Use This To Track Your Priority Tasks
One of the key roles of a leader is the management of tasks - both of yours and of your team's. There are many personal productivity software in the market to help you keep track of your personal tasks, and I recommend that you take a look at a few of these tools in this article: 7 Free Tools That Will Make You Insanely Productive At Work
In fact, Trello is a great tool to use when managing your team's performance as well! But what I have found out is that Trello, and other similar task management tools, is basically a repository, a sorting station, for your tasks, but if you didn't have any useful information, and a workflow that uses such information, it just becomes another white elephant. So in this article, I share with you a very useful tool to help in collecting the relevant information for your project management, and also create a workflow to funnel the information to ensure that your tasks remain top of mind, and are constantly looked at by the right people. You can use it on its own or you can use it in conjunction with Trello (the latter will make it even more powerful and keep the whole team on the same page). My focus will be on strategic tasks, those that have an impact on the organisation's objectives. You can use these for lesser impactful activities as well, but those may not need as rigorous a process as your priority tasks.
It starts with your Balanced Scorecard
Before I dive into the task management tool per se, we need to start at the beginning. If our tasks are not aligned with the big picture, then we might be slaving along a wrong path. If you are familiar with the Balanced Scorecard, basically there are 4 perspectives - Finance, Operations, Customer and People. Each of these perspectives reports on key performance indicators (KPIs) linked to the organisational objectives related to that perspective. So the finance perspective reports on key performance indicators that signal the financial health of the organisation; the operations perspective reports on indicators to show process and operational health; the customer perspective reports on customer indicators like net promoter score (NPS), customer satisfaction, and lifetime value; and the people perspective reports on indicators like capability, training and innovation.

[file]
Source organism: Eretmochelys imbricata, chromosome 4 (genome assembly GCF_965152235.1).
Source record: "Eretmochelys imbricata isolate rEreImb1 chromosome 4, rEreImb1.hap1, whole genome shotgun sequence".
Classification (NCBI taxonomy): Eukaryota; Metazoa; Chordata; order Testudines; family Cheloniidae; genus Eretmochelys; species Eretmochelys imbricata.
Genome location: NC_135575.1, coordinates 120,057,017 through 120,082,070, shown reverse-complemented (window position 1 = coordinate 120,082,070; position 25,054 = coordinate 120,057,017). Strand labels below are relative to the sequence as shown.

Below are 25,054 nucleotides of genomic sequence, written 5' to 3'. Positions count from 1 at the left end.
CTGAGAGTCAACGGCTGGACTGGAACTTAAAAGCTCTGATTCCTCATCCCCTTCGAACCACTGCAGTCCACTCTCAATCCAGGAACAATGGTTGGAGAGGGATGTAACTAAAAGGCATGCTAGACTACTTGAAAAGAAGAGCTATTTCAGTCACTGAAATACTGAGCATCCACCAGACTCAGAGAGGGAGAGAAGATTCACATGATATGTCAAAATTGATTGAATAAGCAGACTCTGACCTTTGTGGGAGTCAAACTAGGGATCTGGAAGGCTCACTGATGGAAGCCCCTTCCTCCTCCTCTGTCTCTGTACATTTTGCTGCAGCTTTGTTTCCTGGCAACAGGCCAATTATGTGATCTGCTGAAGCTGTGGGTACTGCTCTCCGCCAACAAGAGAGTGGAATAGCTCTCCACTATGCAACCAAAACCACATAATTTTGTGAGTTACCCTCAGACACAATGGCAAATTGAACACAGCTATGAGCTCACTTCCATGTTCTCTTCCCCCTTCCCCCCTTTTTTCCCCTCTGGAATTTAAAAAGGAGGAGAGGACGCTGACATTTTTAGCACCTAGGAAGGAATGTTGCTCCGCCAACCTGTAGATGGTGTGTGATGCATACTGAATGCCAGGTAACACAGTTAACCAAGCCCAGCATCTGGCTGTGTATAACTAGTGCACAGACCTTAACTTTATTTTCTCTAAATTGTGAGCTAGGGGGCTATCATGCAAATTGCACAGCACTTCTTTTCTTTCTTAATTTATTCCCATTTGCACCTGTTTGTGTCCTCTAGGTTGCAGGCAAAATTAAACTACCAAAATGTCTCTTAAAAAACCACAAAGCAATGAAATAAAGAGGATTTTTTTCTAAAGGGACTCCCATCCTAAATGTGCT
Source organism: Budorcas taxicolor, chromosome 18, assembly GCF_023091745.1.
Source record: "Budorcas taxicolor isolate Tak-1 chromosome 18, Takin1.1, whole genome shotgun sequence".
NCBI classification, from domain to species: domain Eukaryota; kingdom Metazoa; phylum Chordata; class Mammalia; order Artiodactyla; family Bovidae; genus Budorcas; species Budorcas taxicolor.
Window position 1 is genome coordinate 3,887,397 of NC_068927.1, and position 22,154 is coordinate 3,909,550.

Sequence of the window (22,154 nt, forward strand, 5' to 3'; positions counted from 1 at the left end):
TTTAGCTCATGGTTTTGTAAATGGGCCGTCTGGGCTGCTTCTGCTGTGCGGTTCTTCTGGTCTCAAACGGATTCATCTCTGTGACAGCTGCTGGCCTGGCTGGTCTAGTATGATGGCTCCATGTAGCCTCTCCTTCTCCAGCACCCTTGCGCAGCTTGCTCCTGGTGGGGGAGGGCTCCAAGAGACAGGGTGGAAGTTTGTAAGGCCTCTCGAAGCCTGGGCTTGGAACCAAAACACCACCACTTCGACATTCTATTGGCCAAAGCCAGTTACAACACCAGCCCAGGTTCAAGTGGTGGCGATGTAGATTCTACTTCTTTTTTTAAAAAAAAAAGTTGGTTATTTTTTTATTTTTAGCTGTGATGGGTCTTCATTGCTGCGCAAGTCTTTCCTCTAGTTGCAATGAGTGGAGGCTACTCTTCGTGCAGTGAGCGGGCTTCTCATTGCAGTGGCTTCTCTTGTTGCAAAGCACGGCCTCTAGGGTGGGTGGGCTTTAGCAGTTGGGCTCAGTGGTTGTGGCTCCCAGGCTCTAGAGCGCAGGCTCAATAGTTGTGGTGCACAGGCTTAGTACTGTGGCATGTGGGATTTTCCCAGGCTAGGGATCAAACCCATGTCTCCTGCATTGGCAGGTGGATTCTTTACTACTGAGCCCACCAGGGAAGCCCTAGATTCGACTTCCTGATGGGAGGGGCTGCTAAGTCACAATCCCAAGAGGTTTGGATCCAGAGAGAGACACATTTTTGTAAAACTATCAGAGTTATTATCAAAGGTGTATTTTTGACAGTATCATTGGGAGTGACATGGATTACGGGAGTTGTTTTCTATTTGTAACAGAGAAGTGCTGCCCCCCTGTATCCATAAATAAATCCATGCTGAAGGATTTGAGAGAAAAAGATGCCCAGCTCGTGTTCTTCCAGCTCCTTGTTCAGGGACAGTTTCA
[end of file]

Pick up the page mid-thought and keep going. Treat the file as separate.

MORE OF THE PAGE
By right, all organisations would have their own Balanced Scorecard system, because without it, there is no way to track the health of that organisation. The perspectives may differ (although it should not by much), the labels will differ, but the process and the intent remains. So, if your company already has a performance monitoring system like the BSC, then extract information from there (we will look at what information to extract presently). If it does not, it may be useful for you to introduce that to your organisation.
Extract your priority tasks
For each of the perspectives, extract ONE priority task for your team. For example, let's just say that your organisation's financial goal is to increase net profit by 7.5%. Now, among all the different performance indicators tracked, you see that your team impacts sales of Product X directly and your performance target is to increase revenue for X by 15%. There may be other things that your team contributes towards, but this is the priority task for your team. Then choose this one to focus your task management on. Do the same for the other perspectives, identifying one priority task.